Senate Bill 179 eliminates the requirement that the employee be a full-time employee and also allows any small claims action by a member of the person, an agent of the member or an authorized employee of the agent.  This provision applies to all small claims actions, not only evictions.

Disposition of Property Left on Rental Premises After Eviction [Sections 9, 10 and 29 to 46]

Under current law, in Milwaukee County, the sheriff must remove and store the tenants’ property. In all other counties, the landlord may choose to be responsible for the removal and storage of the property.

Under Senate Bill 179, if a tenant is evicted and leaves property on the rental premises, the landlord is not required to store the property unless the landlord and tenant have entered into a written agreement which provides otherwise.  If the landlord does not intend to store personal property left behind by a tenant, the landlord must provide written notice either when the tenant enters into or renews the rental agreement. If this notice is provided, the landlord may dispose of the property, other than prescription medicine or medical equipment, in any manner that the landlord determines is appropriate.

Towing of Vehicles [Sections 5 to 8]

Under current law, a vehicle that is parked on a private parking lot or facility without the permission of the property owner may not be removed without the permission of the vehicle owner, unless a traffic or police officer issues a citation for illegal parking, or a repossession judgment is issued.

Under Senate Bill 179, a vehicle that is parked without authorization on private property that is properly posted may be towed immediately regardless of whether a parking citation is issued.

This final one is the most complex of the changes and requires some Administrative rules to be created.

There is also a change regarding Mobile Home Parks, but I am not impacted and therefore did not review them.

Apr 06

For most of my career I felt strongly that M-T-M was the only way to go if your tenants were lower income.  About a year ago I rethought this.  Okay I constantly rethink a lot of things we do on nearly a daily basis, it’s called optimization,  but this time we did a trial test of year leases.  I feel a lease for a term may be best in today’s environment, but have not recommended it across the board for other owners we work with.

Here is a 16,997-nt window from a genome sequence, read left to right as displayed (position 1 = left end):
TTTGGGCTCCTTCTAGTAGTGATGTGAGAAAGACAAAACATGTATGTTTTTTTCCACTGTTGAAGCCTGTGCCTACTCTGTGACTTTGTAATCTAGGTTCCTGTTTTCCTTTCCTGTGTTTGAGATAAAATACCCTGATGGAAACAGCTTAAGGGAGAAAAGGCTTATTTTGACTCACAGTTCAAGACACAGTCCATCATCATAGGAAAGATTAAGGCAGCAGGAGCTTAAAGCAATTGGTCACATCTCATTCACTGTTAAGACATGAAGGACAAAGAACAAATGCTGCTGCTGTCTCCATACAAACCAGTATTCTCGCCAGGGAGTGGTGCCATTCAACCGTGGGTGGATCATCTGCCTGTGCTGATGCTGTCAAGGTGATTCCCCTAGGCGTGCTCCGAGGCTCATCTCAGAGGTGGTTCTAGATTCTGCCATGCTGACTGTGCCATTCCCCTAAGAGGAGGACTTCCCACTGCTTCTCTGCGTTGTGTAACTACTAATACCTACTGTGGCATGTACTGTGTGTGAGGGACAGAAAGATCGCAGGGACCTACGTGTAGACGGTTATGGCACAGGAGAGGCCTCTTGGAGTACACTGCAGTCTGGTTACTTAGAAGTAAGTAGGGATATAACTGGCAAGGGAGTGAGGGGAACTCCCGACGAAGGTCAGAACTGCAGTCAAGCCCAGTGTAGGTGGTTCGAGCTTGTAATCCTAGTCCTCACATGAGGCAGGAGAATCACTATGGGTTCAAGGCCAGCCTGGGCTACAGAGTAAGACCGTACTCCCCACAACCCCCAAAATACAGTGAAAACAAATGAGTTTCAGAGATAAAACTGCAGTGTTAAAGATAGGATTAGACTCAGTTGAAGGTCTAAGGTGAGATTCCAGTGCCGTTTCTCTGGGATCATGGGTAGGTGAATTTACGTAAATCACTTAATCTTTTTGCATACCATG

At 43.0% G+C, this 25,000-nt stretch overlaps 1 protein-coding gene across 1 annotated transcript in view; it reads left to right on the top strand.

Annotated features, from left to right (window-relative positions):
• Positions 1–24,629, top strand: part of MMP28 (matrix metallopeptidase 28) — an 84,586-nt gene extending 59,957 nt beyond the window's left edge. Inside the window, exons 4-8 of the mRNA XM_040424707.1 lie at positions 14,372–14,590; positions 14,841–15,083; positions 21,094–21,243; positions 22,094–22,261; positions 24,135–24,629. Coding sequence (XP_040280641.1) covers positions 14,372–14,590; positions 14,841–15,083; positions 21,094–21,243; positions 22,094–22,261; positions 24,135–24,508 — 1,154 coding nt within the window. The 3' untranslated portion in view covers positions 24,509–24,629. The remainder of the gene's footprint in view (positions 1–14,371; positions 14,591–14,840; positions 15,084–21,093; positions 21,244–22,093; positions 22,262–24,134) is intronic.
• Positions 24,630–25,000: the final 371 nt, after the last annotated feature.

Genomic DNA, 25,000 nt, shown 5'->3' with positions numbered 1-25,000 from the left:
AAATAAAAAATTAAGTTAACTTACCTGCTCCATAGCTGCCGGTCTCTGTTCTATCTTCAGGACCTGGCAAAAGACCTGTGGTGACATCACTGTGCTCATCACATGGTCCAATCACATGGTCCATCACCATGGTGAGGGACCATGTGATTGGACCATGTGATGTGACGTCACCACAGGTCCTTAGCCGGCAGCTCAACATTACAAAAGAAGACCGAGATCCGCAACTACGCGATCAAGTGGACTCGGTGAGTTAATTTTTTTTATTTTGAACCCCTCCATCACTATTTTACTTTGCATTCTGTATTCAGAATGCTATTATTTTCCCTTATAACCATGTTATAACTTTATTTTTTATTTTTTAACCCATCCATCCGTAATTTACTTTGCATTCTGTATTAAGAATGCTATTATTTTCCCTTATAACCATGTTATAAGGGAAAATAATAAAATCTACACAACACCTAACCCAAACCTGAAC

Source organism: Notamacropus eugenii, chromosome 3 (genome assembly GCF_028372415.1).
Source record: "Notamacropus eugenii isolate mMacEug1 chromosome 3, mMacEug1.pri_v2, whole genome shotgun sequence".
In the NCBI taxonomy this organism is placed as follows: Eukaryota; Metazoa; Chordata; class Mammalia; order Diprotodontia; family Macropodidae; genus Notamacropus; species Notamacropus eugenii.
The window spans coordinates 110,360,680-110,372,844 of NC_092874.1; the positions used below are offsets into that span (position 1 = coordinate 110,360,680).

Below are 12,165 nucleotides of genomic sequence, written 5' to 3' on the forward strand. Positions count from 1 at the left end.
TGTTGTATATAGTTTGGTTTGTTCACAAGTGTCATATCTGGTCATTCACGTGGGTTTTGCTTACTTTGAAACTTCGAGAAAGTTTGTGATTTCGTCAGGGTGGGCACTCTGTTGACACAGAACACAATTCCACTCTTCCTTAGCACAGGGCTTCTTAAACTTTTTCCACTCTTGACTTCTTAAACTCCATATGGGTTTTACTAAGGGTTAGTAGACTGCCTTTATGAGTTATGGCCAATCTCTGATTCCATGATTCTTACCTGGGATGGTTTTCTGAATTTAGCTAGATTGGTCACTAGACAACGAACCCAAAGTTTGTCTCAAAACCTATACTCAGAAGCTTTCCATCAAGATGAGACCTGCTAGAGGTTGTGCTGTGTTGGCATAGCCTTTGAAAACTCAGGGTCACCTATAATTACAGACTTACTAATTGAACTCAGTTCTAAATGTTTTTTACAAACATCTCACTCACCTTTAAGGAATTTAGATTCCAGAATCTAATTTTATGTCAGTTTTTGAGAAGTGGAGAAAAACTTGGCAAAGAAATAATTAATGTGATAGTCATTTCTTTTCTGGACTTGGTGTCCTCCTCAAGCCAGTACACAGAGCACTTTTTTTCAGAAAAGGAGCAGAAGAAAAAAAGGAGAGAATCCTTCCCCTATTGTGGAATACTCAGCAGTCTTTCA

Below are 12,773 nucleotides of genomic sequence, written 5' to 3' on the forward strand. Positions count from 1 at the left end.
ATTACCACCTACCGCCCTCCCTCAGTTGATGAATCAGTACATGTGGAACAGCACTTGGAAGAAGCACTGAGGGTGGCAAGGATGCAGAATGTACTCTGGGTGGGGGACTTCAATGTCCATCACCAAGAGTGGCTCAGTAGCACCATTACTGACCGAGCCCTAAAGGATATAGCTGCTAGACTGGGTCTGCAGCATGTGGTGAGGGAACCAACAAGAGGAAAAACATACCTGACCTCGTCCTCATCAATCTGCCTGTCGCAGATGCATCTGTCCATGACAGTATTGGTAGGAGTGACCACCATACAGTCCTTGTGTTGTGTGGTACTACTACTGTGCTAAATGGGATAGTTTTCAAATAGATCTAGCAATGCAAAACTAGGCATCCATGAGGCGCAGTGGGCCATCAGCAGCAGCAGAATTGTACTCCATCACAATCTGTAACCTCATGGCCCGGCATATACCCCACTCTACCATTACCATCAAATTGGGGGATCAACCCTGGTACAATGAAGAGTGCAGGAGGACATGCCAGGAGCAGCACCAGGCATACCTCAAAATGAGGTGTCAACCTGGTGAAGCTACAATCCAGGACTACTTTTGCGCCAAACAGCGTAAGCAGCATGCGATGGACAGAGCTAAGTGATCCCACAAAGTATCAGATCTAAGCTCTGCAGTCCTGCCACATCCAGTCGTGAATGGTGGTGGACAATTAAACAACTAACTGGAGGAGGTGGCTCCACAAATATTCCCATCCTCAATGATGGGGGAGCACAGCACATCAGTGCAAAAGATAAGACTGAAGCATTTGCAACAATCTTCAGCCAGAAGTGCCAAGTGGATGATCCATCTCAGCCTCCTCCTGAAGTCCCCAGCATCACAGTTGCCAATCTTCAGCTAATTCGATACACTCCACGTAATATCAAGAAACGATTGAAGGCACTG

My argument against year leases was that you could not compel them to pay the lost rent for the balance of the lease if they skipped out, yet had to keep the tenant to the end of the lease even if you would prefer they were gone.   The exceptions of course are nonpayment and documentable lease violations.   With a month to month it is 28 days without cause and 14 days with cause- no right to cure, speeding the process..

The following are possible advantages of using a year lease even if your tenants are marginally collectable at best:

Screening:  Tenants that refuse to sign a year lease because they don’t plan on being at one address that long are not worth renting to.

Collections: In a M-T-M  a 5 day can only be for rent due, not for other unpaid charges.  With a lease the 5 day can include unpaid deposit, late fees, utility charges etc.

Bad behavior:  In a M-T-M you can use a 14 day with no right to cure.  This does not lessen your burden of proof and does not make the 90 pound pit bull “puppy” leave any faster.  In fact it often causes the dog to stay for the remained of the tenants’ occupancy.  You can also give a 28 day notice without any reason (or 30 or 60 if that is what you have in your written agreement.)

In a year lease you can use a 5 day.  Sure they have the right to cure, but if the same breach occurs again with in the lease period you get to use a 14 day with no right to cure.  The five day has sped up the resolution of some issues tremendously.  Take the pit bull example. If the dog is gone within five days, never to return – great.  If on day 6 the dog is still there you can file with the court.  This can calm the other tenants and neighbors quicker because you seem more on top of the situation.